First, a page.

Biodefense: Actions Needed to Address Long-Standing Challenges
The National Biodefense Strategy outlines how the federal government should prepare for and respond to biological incidents. The pandemic exposed shortcomings in federal response efforts.
This snapshot highlights federal biodefense challenges and opportunities for improvement that we've identified. For instance, agencies have developed response plans and conducted interagency exercises to prepare for biological threats. However, they don't routinely work together to monitor exercise results in order to identify potential problems. Doing so would help to ensure that the nation is better prepared to respond to the next biological threat.
First responders in hazmat suits practicing in a BioWatch safety drill
The Big Picture
Biodefense consists of actions to counter biological threats, reduce biological risks, and prepare for, respond to, and recover from biological incidents. The complexity of these efforts requires a whole-of-government approach. For over a decade, GAO has evaluated federal biodefense efforts related to implementation of the National Biodefense Strategy, biodefense preparedness and technology challenges, and federal biosurveillance efforts, among others and identified challenges and opportunities for improvement.
What GAO’s Work Shows
1. National Biodefense Strategy Challenges
In 2018, the White House issued the National Biodefense Strategy, which outlined five high-level goals and functions. It was designed to strengthen federal biodefense capabilities to address naturally occurring, accidental, and deliberate biological threats. An accompanying Presidential memorandum set up a governance structure to guide its implementation, coordinate federal biodefense activities, and assess the effectiveness of goals and objectives. However, in 2020, GAO found a lack of clear procedures and planning to analyze data in a way that leveraged resources and advanced national biodefense capabilities, among other findings.
➢ We recommended that the Secretary of Health and Human Services direct the interagency biodefense body to clearly document guidance and methods for analyzing the data collected.
Further, GAO has reported on broad issues related to leadership, coordination, and collaboration as a result of fragmentation throughout the biodefense enterprise. In October 2022, the White House updated the National Biodefense Strategy. The new strategy changed the biodefense governance structure, underscoring the need for institutionalized leadership to assess, prevent, prepare for, respond to, and recover from biological threats.
Five National Biodefense Strategy Goals and Functions
2. Biodefense Preparedness Activities Need Strengthening
Key federal agencies have developed response plans and conducted interagency exercises to prepare for and respond to biological threats. In 2021, GAO's analysis of these exercises—and the federal response to the COVID-19 pandemic and other incidents—revealed long-standing biodefense challenges. These included challenges in coordinating response capabilities, managing information, and in planning and conducting exercise efforts. GAO further found that there was no interagency process to assess and communicate exercise priorities, or monitor results from exercises and incidents.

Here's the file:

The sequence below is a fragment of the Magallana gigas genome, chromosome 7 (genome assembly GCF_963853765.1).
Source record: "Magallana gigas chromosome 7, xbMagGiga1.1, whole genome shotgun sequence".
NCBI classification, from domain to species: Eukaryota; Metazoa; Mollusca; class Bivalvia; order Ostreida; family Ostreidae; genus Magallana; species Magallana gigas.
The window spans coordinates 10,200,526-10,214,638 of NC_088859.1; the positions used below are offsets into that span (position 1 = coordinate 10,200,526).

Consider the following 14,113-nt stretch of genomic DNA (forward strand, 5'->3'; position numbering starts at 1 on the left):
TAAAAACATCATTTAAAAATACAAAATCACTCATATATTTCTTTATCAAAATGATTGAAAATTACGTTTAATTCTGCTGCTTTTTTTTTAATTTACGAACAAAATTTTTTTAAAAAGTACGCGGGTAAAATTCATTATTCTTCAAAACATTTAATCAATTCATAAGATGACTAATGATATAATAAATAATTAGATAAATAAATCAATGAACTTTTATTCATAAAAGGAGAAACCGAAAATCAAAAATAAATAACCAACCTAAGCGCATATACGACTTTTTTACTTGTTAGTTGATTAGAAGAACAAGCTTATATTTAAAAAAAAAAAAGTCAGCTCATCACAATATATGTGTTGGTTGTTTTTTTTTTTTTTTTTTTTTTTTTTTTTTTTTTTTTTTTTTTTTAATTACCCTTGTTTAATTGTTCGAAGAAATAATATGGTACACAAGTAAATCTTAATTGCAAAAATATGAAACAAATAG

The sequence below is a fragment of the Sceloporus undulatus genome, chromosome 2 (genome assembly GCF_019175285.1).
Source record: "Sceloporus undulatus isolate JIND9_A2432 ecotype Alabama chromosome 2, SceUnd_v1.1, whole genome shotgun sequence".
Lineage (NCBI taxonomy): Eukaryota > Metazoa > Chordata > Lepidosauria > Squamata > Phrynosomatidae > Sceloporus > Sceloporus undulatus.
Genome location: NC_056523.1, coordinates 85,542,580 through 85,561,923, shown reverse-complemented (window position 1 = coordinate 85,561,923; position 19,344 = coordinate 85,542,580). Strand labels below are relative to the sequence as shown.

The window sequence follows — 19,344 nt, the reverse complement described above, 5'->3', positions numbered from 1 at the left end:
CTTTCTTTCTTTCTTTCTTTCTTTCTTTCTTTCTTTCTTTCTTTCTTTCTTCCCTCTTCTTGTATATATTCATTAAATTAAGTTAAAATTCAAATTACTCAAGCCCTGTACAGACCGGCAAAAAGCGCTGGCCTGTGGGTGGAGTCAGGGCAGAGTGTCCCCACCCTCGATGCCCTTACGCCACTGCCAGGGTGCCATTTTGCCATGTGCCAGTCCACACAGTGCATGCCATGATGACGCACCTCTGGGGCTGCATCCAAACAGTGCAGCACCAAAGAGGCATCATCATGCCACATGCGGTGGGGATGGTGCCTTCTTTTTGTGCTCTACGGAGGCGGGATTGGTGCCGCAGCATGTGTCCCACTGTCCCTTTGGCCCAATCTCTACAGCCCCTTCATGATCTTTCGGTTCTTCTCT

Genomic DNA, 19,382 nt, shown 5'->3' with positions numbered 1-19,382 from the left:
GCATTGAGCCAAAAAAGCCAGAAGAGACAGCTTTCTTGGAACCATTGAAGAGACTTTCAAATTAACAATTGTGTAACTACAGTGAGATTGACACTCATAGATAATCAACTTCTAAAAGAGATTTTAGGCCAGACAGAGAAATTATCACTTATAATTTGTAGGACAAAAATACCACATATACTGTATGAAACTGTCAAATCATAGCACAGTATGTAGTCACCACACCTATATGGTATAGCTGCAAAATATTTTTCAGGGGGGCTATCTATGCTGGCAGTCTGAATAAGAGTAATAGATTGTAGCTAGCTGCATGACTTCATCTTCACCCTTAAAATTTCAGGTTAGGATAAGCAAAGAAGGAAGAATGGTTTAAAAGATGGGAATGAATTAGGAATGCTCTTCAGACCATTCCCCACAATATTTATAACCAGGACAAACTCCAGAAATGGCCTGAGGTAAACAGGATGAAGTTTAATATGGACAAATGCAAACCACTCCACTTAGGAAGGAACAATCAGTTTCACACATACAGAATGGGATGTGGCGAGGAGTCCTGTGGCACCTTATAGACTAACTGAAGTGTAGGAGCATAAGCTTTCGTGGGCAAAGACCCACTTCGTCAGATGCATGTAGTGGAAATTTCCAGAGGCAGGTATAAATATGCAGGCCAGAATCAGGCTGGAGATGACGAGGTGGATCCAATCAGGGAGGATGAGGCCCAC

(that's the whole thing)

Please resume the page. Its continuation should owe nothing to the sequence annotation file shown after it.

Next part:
➢ We recommended that key federal agencies take steps to address these gaps, including assessing exercise priorities and monitoring the results of exercises and incidents to identify patterns of challenges and root causes.
3. DHS Faces Biodefense Technology Challenges
The Department of Homeland Security (DHS)'s BioWatch program, begun in 2003, is designed to provide early indication of a biological weapons attack using a system of aerosol collectors and laboratory facilities. In 2021, GAO reported on DHS's effort to replace BioWatch with a new system. This project faces risks, such as the possibility of increased false alarm rates, due to technology limitations and uncertainties with combining technologies for use in biodetection. DHS plans to reduce risk using technology readiness assessments, but GAO found that DHS's guidance for these assessments lacked sufficient detail to ensure objectivity and independence, among other findings.
➢ We recommended that DHS conduct technology readiness assessments that follow our best practices before making acquisition decisions.
4. Challenges Exist with DHS's Biosurveillance Efforts
DHS's National Biosurveillance Integration Center (NBIC) integrates, analyzes, and distributes key information about health and disease events to help ensure the nation's responses are well informed, save lives, and minimize economic impact. However, in 2015, GAO found that NBIC faced several challenges that limited its ability to fulfill its mission, such as limited access to federal agency data and other coordination challenges.
➢ We presented Congress with several options to address NBIC's challenges, such as providing NBIC with additional authorities or assigning NBIC's mission to other agencies.
GAO has ongoing work reviewing NBIC and we plan to report its findings in fall 2023.
NBIC analysts review biosurveillance data
Challenges and Opportunities
The COVID-19 pandemic has brought into sharp focus the shortcomings of the nation's current preparation to respond to a nationally significant biological incident. GAO identified actions that federal agencies could take to prepare for and respond to future biological incidents. As of March 2023, 21 of 29 recommendations made remain unimplemented. We continue to monitor agencies' progress in implementing these recommendations.
For more information, contact Christopher P. Currie at (404) 679-1875 or CurrieC@gao.gov.